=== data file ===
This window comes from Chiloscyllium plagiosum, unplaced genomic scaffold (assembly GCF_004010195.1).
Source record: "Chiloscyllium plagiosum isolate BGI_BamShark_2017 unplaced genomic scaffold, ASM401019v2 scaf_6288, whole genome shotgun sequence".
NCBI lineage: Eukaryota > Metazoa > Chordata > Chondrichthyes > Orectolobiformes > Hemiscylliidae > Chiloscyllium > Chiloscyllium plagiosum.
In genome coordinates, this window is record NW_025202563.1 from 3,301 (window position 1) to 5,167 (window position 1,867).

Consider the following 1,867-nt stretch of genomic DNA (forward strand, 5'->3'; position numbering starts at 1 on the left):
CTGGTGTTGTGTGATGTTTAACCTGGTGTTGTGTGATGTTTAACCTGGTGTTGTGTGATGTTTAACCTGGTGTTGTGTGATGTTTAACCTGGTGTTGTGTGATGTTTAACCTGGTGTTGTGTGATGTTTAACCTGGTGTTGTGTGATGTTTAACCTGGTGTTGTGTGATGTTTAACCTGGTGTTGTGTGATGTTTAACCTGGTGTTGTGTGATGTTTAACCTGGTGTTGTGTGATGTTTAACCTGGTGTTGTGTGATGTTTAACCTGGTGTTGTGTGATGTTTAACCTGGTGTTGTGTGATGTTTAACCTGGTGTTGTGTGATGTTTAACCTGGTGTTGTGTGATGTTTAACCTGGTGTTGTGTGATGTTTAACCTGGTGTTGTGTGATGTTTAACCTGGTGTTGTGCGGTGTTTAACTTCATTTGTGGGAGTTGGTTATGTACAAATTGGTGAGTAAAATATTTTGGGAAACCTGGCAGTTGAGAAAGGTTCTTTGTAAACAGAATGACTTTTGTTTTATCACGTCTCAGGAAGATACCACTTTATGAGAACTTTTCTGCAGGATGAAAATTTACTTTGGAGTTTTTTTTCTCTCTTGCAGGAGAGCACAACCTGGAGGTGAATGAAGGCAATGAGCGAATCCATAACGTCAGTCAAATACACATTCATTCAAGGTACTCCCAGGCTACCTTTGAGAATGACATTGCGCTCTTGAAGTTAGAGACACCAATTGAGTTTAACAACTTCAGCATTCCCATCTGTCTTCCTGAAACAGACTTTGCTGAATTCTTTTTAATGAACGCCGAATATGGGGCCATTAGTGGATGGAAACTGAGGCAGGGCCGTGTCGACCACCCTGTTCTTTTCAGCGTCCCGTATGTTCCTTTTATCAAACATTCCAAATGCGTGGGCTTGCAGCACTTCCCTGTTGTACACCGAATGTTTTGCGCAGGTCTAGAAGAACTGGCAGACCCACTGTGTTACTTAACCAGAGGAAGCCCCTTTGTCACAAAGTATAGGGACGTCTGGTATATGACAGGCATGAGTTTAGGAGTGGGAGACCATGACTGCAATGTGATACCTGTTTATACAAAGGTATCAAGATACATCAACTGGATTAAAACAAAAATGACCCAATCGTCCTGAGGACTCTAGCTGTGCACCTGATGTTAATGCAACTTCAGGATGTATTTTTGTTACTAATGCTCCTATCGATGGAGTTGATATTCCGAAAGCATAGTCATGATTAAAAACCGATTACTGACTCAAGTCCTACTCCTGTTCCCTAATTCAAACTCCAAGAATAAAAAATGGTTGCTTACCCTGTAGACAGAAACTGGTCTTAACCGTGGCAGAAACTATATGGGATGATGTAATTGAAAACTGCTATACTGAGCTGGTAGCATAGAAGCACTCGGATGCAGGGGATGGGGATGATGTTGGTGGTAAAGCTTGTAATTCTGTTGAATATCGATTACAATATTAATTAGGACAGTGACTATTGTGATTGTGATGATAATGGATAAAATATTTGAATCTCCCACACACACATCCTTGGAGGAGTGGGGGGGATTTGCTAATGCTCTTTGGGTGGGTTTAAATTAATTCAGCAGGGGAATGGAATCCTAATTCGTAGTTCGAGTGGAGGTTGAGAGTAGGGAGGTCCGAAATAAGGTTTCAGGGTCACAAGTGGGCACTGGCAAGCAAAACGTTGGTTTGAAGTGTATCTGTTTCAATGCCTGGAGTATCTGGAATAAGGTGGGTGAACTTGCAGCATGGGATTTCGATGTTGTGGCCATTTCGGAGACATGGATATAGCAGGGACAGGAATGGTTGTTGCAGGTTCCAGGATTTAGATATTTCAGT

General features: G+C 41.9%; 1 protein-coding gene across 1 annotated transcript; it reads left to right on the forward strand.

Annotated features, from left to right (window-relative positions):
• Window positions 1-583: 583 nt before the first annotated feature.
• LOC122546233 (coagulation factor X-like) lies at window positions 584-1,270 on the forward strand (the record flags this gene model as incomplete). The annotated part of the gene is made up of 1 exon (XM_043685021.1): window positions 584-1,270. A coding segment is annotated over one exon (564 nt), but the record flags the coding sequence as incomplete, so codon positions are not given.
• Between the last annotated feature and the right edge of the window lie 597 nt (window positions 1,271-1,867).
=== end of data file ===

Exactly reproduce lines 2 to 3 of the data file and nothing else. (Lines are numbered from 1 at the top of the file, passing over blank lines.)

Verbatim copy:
Source record: "Chiloscyllium plagiosum isolate BGI_BamShark_2017 unplaced genomic scaffold, ASM401019v2 scaf_6288, whole genome shotgun sequence".
NCBI lineage: Eukaryota > Metazoa > Chordata > Chondrichthyes > Orectolobiformes > Hemiscylliidae > Chiloscyllium > Chiloscyllium plagiosum.